There’s a story behind every bird,” Anne Maree Lawrence assures me as she takes me on a tour of the art and passionate life of her beloved aunt, Anne Worsham Richardson. Richardson, the official painter of South Carolina’s state bird, flower and butterfly, passed away last fall. Nevertheless, inside her Birds I View Gallery on Church Street, one can still become acquainted with the artist and her far-from ordinary life.
Lawrence points to a wall carefully adorned with intricate paintings of birds created by someone who knew the soul of her every subject. Richardson was a natural naturalist. “She did all of these paintings from live birds. She had a sanctuary where she took in injured birds and baby birds and nursed them back to health. She just did it. It was innate.”
From the time that she realized her talent, Richardson painted every day of her life— and it all began with watercolors while in her highchair. “She recalled painting something for her father,” Lawrence explains, “and he didn’t believe she did it, so she had to redo it.”
Her remarkable career began at Kress Department Store on King Street as the designer of its window displays and backdrops. But it was while she studied animal skeletons at the Charleston Museum that her lifelong devotion to birds would begin after the curator of the Natural History Society invited her to “study the animals with some clothes on.” So she put on her boots and joined the Society on birdwatching trips. It was then that her birdpainting days began. Little did she know that this would be her lifelong pursuit!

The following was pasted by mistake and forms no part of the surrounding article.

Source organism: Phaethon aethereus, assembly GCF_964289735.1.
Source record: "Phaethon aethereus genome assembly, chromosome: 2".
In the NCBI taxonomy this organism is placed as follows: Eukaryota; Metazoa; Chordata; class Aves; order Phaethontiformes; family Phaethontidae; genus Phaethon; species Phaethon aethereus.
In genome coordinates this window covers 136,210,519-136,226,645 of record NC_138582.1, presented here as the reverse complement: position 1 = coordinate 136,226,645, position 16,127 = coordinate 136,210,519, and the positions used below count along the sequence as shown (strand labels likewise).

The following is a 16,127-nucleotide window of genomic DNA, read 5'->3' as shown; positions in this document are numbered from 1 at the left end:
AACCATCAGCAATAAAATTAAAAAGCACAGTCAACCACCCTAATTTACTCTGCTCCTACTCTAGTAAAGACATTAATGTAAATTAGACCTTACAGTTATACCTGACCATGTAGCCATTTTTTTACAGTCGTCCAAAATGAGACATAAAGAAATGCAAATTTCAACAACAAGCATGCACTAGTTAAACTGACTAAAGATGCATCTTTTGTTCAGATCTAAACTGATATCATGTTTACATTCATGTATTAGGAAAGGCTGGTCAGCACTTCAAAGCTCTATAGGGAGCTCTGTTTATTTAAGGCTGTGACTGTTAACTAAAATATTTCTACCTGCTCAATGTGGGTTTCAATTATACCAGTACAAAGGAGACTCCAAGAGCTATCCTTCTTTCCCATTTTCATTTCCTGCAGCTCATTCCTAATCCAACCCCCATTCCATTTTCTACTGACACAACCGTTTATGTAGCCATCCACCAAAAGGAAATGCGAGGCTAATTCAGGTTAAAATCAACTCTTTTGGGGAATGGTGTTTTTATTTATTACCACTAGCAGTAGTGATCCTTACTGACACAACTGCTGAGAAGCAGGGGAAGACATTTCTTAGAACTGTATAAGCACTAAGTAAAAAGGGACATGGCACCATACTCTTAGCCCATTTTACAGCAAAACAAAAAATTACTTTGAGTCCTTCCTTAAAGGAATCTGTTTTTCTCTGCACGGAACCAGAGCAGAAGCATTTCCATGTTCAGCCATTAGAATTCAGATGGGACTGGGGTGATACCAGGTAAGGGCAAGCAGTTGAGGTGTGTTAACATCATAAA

Among the animals she befriended and painted was a baby barn owl she found injured on Radcliffe Street as well as a pelican she rescued from wandering around the Charleston Battery. She nursed a fawn whose mother was run over by car near the naval base. She also cared for many egrets, including one who lost a foot in a drainage ditch yet was eventually strong enough to fly away. A cardinal who lived with her for 18 years was delivered by a local lady who discovered the baby bird after its mother was eaten by a cat. Richardson placed the cardinal in a homemade incubator and nursed it back to health.
But what came first…the art or the animals? “She loved them equally,” Lawrence says. “She loved to be able to paint so people could appreciate nature. She always said if her art could show people, in just a little way, to respect nature and to have respect for all wild things, that she’d done her job.”
Lawrence, who says Richardson’s love for nature runs in the family, has plenty of plans to continue her aunt’s legacy. For starters, she will invite Richardson’s art-world friends to show their own work at Birds I View. The gallery will also continue to offer a framing service, as it has done for many years. She also wants to publish a book of illustrations Richardson created of birds in various stages of life. Additionally, there are original works that, over time, she may be able to let go of, as well as many other pieces that are signed.
“I always felt like her work would be on display publicly,” Lawrence says, “so we’re going to try to keep that going for as long as we can.”
Published in Charleston Style and Design